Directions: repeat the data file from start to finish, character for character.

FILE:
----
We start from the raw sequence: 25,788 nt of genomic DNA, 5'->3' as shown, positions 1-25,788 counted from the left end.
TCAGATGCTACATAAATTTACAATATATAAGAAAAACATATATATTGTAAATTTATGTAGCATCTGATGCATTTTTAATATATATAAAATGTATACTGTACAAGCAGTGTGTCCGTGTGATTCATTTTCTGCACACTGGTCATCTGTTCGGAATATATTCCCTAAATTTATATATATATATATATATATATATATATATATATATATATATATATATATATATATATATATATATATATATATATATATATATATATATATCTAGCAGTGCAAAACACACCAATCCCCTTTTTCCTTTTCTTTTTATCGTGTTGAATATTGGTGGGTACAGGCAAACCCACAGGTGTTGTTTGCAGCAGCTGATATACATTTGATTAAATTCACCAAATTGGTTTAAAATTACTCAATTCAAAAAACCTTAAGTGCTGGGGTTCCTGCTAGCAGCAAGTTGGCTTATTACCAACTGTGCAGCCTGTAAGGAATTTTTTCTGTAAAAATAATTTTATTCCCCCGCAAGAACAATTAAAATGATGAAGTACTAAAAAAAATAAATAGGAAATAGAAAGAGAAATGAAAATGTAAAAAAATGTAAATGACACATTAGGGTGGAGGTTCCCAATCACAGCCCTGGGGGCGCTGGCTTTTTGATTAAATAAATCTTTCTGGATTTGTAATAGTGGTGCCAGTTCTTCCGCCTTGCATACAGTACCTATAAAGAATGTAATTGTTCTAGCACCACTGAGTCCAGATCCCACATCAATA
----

We start from the raw sequence: 25,788 nt of genomic DNA, 5'->3' as shown, positions 1-25,788 counted from the left end.
TCAGATGCTACATAAATTTACAATATATAAGAAAAACATATATATTGTAAATTTATGTAGCATCTGATGCATTTTTAATATATATAAAATGTATACTGTACAAGCAGTGTGTCCGTGTGATTCATTTTCTGCACACTGGTCATCTGTTCGGAATATATTCCCTAAATTTATATATATATATATATATATATATATATATATATATATATATATATATATATATATATATATATATATATATATATATATATATATATATATCTAGCAGTGCAAAACACACCAATCCCCTTTTTCCTTTTCTTTTTATCGTGTTGAATATTGGTGGGTACAGGCAAACCCACAGGTGTTGTTTGCAGCAGCTGATATACATTTGATTAAATTCACCAAATTGGTTTAAAATTACTCAATTCAAAAAACCTTAAGTGCTGGGGTTCCTGCTAGCAGCAAGTTGGCTTATTACCAACTGTGCAGCCTGTAAGGAATTTTTTCTGTAAAAATAATTTTATTCCCCCGCAAGAACAATTAAAATGATGAAGTACTAAAAAAAATAAATAGGAAATAGAAAGAGAAATGAAAATGTAAAAAAATGTAAATGACACATTAGGGTGGAGGTTCCCAATCACAGCCCTGGGGGCGCTGGCTTTTTGATTAAATAAATCTTTCTGGATTTGTAATAGTGGTGCCAGTTCTTCCGCCTTGCATACAGTACCTATAAAGAATGTAATTGTTCTAGCACCACTGAGTCCAGATCCCACATCAATA